It is a sad reality that our courts are working below the sanctioned strength and in an outdated fashion. Excessive and unnecessary litigation is symptomatic of various ills in society. Instead of removing the causes of litigation, only symptoms are being cured by increasing the number of judges, chambers and giving more room to lawyers to fleece helpless citizens. The number of judges and courts even if increased many hundred times would not end the real malady – lack of socio-economic justice in society, and good governance. These alone can stem the rising tide of litigation.

During the last many decades nothing worthwhile has been done by the legislature to bring fundamental changes in the existing exploitative, anti-people, elitist structures. A reform agenda for the judiciary, executive or legislature based on patchwork here and there can never succeed. There is a need to replace the prevalent decayed and disintegrating systems with modern and efficient models working successfully in other countries. Since Independence, we have failed to reconstruct/modernize/democratise our obsolete state institutes.

The available data confirms that every month more cases are filed than disposed – choking the justice delivery system. Even simple solutions like awarding costs to frivolous litigants, adjournment only in exceptional circumstances, appeal by leave of court only, and active case management etc, have not been adopted, what to speak of structural reforms and updating of procedures.

We all know the issues faced by our decadent judicial system – complexity of procedures, outdated methods, lengthy hearings, highhandedness of public functionaries, lowering standards of pleading and adjudication, rich parties taking advantage of law houses of relatives of serving judges (in India in terms of Rule 6 of the Advocates Act, 1961 no relative of a judge can practice where the judge is serving). Unfortunately, in Pakistan, there is no political will to remedy these shortcomings/maladies. These are daunting challenges.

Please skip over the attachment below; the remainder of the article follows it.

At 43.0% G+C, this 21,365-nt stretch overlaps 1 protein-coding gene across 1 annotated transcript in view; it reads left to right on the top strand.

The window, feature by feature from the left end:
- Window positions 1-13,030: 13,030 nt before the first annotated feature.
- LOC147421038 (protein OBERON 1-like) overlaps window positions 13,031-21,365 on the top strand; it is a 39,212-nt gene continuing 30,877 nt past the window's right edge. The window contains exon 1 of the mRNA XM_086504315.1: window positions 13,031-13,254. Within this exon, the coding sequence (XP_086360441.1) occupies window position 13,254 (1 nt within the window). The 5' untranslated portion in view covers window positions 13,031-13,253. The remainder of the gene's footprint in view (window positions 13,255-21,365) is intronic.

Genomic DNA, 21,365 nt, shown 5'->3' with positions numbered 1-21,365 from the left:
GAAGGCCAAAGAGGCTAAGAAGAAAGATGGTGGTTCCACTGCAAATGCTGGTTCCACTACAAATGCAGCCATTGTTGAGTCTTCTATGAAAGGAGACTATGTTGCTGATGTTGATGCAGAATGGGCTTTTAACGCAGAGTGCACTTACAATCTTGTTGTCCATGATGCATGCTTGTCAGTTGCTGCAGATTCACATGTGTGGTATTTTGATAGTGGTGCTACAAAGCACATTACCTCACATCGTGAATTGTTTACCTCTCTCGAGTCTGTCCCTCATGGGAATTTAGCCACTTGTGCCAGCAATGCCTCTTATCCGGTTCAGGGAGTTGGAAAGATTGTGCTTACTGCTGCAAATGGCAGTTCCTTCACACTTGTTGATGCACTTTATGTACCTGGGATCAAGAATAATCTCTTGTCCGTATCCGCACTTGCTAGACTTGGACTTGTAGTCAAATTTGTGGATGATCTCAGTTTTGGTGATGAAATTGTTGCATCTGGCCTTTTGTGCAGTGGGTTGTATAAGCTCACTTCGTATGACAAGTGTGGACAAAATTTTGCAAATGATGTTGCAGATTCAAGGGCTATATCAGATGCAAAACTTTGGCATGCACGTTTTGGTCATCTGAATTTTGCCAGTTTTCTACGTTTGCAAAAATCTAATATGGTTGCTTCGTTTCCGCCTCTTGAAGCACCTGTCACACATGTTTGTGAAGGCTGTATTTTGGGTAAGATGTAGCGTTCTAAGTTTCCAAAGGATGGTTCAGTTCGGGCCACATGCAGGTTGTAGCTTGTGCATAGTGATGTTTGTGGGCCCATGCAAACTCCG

An efficient justice system can only be established if efforts are made to produce highly competent adjudicators at the lower level, who are recruited transparently by a board of professionals and not serving judges, and trained extensively at a centre of excellence or a reputed university. This will help produce competent judges for higher courts in the future. All appointments of members in all the special tribunals must be through the same procedure.

A judicial committee could look into appointments already made on a political basis in these tribunals and incompetent members should be declared as disqualified to sit on benches.

The main aim of judicial reforms should be elimination of unnecessary litigation and facilitating smooth running of affairs between the state and its citizens. Once both learn to act within the four corners of the law, there will be no need for enormous litigation. It is painful that at present the government is the main litigant. It usurps the rights of people and then drags poor citizens in courts.

It is hoped that the new chief justice will soon establish a commission to determine the reasons for this morbid state of affairs and how to rectify the situation. The main purpose of judicial reforms should be ending unnecessary litigation and for this all the three pillars of state – legislature, executive and judiciary – will have to work hand-in-hand.

The writer is an advocate of the Supreme Court and adjunct faculty at LUMS.

Email: [email protected]

Twitter: @drikramulhaq